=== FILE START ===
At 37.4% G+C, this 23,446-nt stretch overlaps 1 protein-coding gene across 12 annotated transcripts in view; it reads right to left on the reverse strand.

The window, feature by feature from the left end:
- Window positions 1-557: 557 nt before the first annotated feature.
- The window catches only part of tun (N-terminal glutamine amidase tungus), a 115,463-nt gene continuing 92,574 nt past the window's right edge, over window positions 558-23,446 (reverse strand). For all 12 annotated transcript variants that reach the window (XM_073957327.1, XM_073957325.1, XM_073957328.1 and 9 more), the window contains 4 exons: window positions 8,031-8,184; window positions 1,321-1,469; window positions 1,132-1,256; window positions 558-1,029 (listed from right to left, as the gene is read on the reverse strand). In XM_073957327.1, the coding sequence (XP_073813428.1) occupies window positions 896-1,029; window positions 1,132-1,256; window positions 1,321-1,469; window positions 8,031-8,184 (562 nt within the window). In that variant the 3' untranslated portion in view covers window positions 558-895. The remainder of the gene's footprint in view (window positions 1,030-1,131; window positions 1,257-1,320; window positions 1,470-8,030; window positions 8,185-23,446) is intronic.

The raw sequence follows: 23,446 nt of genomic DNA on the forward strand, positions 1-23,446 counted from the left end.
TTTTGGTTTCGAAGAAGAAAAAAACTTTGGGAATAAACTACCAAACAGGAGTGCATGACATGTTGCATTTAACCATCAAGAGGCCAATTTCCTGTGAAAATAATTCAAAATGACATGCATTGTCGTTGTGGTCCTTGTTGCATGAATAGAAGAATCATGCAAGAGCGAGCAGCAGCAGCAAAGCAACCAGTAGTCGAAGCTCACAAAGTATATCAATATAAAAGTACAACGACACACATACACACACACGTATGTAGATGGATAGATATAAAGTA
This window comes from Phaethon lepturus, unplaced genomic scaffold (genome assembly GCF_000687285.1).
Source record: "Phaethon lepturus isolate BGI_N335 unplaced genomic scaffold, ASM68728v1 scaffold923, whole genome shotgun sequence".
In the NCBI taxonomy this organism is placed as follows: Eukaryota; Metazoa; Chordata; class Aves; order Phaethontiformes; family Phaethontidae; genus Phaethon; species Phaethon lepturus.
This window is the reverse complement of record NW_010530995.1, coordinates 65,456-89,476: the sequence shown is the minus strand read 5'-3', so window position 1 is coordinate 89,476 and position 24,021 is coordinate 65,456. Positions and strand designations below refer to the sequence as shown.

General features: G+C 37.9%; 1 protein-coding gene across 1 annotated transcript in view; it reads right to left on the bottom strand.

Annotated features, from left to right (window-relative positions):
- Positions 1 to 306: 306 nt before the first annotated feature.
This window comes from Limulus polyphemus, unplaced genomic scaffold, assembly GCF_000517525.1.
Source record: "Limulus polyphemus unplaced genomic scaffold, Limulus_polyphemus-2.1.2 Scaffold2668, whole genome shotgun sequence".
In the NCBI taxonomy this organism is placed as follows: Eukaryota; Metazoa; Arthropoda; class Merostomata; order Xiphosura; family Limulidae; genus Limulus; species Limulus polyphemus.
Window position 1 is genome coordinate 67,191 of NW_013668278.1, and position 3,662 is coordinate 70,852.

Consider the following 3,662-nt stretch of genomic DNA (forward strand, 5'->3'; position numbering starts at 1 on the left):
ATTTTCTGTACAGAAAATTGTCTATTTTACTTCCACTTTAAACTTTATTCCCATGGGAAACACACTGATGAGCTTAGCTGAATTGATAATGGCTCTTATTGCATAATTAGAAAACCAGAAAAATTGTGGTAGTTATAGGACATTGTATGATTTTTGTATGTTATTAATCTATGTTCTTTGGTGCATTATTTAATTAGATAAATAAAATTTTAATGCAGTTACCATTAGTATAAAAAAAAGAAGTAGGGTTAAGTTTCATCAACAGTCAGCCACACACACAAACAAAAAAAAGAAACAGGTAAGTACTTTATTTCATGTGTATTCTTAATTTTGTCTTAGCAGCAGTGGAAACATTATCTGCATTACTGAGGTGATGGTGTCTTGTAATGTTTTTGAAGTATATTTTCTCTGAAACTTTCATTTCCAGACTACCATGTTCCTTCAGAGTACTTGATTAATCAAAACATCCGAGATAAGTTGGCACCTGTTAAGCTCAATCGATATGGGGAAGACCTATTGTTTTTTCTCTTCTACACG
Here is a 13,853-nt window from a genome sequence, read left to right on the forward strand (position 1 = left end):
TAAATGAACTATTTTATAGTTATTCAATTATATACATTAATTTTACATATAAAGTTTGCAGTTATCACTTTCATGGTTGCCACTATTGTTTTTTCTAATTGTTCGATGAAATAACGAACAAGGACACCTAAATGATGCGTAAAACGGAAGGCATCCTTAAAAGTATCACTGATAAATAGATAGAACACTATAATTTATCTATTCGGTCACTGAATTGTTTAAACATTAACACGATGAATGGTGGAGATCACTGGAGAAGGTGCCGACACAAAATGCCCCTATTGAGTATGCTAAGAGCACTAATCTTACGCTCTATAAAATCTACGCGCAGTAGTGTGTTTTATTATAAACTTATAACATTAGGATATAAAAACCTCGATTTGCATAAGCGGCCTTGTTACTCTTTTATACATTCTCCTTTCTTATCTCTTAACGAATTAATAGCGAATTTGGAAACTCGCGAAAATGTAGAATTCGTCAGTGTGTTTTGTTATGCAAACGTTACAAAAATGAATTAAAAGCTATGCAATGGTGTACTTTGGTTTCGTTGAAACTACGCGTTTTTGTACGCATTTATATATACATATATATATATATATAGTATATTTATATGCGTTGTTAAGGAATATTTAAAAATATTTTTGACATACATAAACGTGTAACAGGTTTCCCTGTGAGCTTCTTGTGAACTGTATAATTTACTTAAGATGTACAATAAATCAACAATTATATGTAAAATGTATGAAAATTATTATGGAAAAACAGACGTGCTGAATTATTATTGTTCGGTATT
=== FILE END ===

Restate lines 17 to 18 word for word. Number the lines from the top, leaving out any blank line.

Window position 1 is genome coordinate 67,191 of NW_013668278.1, and position 3,662 is coordinate 70,852.

Consider the following 3,662-nt stretch of genomic DNA (forward strand, 5'->3'; position numbering starts at 1 on the left):